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Researchers from the University of Michigan determined that only 663,000 of the approximately 3.9 million Americans with hepatitis C virus (HCV) infection received antiviral therapy between 2002 and 2007. Treatment rates appear to be declining, in part because only half of the patients know they are infected.
If this disturbing trend continues, by 2030 less than 15 percent of liver-related deaths from HCV will be prevented by antiviral therapy. This study, the first to analyze nationwide practice patterns for HCV treatment, is published in the December issue of Hepatology, a journal of the American Association for the Study of Liver Diseases.
HCV is a common bloodborne infection that slowly damages the liver by causing inflammation of liver tissue, which can lead to cirrhosis, chronic liver disease, and liver cancer. In the U.S., HCV is a major public health burden and the leading cause of liver transplantation. According to the Centers for Disease Control and Prevention (CDC) 8,000 to 12,000 deaths occur each year due to HCV. While the incidence of new infections has declined, past studies point to a twofold to fourfold increase in death over the next 20 years due to widespread cases with longstanding infection.
Michael Volk, MD, MSc, and colleagues obtained data of new patient prescriptions for pegylated interferon alpha-2a and -2b, sold under the brand names Pegasys and Peg Intron, respectively, and filled between 2002- 2007. Results of the prescription audit showed there were 126,000 new prescriptions for pegylated interferon products in 2002 and by 2007 that figured declined to 83,000 prescriptions. Researchers project fewer than 1.4 million patients would be treated cumulatively with antiviral medication by 2030 if the downward trend continued.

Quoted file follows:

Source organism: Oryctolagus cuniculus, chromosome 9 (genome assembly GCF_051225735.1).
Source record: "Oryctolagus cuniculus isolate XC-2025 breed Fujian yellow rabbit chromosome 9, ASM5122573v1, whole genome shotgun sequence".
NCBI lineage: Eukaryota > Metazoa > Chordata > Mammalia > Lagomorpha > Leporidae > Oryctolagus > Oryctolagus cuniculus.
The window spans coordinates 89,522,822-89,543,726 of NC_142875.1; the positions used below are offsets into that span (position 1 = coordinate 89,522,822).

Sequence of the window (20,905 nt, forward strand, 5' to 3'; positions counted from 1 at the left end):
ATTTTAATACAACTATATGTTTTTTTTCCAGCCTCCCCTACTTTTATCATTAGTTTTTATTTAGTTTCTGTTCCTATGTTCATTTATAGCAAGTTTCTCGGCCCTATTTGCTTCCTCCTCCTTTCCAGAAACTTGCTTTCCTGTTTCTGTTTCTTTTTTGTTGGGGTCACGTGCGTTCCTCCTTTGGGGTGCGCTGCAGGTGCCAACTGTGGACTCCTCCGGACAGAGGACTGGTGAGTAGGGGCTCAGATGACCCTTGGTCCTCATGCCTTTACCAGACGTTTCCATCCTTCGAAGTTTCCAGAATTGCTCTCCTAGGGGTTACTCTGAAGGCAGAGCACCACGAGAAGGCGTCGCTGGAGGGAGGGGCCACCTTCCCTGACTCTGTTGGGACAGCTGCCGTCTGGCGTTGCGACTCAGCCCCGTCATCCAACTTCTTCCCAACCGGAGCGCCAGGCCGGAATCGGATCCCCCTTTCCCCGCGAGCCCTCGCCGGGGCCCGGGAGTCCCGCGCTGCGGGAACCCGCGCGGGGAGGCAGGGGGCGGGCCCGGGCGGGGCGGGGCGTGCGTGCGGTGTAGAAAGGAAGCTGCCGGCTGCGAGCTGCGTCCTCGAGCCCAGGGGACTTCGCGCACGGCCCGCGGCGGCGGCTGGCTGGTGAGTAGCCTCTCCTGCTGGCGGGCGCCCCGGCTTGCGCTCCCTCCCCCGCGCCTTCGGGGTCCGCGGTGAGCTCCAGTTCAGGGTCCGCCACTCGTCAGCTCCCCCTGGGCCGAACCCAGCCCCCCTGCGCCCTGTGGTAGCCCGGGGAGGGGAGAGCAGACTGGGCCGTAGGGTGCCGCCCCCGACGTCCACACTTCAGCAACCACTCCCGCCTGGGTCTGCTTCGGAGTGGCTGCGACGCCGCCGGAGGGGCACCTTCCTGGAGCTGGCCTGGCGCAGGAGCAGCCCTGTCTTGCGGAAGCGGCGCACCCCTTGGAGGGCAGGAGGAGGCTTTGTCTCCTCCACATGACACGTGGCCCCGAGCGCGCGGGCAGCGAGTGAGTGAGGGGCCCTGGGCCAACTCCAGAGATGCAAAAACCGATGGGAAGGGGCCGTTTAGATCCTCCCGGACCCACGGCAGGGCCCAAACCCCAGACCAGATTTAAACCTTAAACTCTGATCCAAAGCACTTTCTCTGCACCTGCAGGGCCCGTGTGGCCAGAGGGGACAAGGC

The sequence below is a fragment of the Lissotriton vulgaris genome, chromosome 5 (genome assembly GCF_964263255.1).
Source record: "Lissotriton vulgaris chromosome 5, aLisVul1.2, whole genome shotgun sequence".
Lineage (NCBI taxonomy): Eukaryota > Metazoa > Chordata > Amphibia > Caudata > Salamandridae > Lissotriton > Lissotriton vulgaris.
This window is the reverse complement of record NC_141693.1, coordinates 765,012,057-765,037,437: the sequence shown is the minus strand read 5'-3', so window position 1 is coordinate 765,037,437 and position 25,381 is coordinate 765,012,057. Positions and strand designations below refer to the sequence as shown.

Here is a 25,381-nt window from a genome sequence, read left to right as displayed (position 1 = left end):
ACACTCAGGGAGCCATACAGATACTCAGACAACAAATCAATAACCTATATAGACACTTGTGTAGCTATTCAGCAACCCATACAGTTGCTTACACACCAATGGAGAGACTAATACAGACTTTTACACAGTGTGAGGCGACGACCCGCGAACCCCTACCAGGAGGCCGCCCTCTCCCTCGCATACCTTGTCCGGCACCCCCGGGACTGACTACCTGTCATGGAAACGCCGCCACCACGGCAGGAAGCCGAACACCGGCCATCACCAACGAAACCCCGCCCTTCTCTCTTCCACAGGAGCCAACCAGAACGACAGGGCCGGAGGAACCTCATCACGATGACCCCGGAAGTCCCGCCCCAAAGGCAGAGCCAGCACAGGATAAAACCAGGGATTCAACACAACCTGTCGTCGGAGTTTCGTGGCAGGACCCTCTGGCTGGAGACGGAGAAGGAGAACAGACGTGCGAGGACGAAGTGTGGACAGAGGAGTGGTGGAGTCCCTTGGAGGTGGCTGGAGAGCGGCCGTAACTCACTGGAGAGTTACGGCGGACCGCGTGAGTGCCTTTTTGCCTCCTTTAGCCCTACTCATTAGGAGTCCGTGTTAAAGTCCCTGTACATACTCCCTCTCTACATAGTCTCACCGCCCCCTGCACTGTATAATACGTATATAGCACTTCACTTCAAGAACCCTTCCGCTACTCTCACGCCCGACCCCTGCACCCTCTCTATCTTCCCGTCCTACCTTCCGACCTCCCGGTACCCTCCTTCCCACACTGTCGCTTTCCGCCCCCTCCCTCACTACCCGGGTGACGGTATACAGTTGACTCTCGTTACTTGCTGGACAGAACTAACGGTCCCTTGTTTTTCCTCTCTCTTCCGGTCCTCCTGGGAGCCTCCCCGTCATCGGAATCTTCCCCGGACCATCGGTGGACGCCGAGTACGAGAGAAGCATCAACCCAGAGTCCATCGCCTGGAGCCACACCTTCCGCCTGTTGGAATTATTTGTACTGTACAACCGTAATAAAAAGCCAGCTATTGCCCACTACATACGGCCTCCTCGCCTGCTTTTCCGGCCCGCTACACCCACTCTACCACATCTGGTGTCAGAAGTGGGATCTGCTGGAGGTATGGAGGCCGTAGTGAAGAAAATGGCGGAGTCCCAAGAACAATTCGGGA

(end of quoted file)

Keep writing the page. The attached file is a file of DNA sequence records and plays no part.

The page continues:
To further understand the decrease in antiviral therapy, researchers investigated treatment decisions using data from the National Health and Nutrition Evaluation Survey (NHANES) Hepatitis C Follow-Up Questionnaire. They discovered that 49 percent of respondents were previously unaware of their diagnosis and 24 percent of patients with HCV were not recommended for treatment by their physician. Approximately 9 percent of those surveyed did not follow up with their doctors regarding their HCV, 8 percent refused treatment, and only 12 percent received treatment.
"It is concerning that half of all people with hepatitis C in the U.S. are unaware of their diagnosis," said Volk. "Even with the development of new and better medications on the horizon, such medications will have less than optimal impact unless more patients are diagnosed and referred for treatment."
The study further suggested that barriers to HCV screening may be attributed to lack of health insurance, limited access to standard medical care, and lower priority for testing by primary care doctors. "This is unfortunate," added Volk, "since young patients who don't go to the doctor often may be the best candidates for antiviral therapy." The authors conclude that increased public health efforts are needed to improve access to antiviral therapy, and recommend further research of health services delivery and quality of care for HCV patients.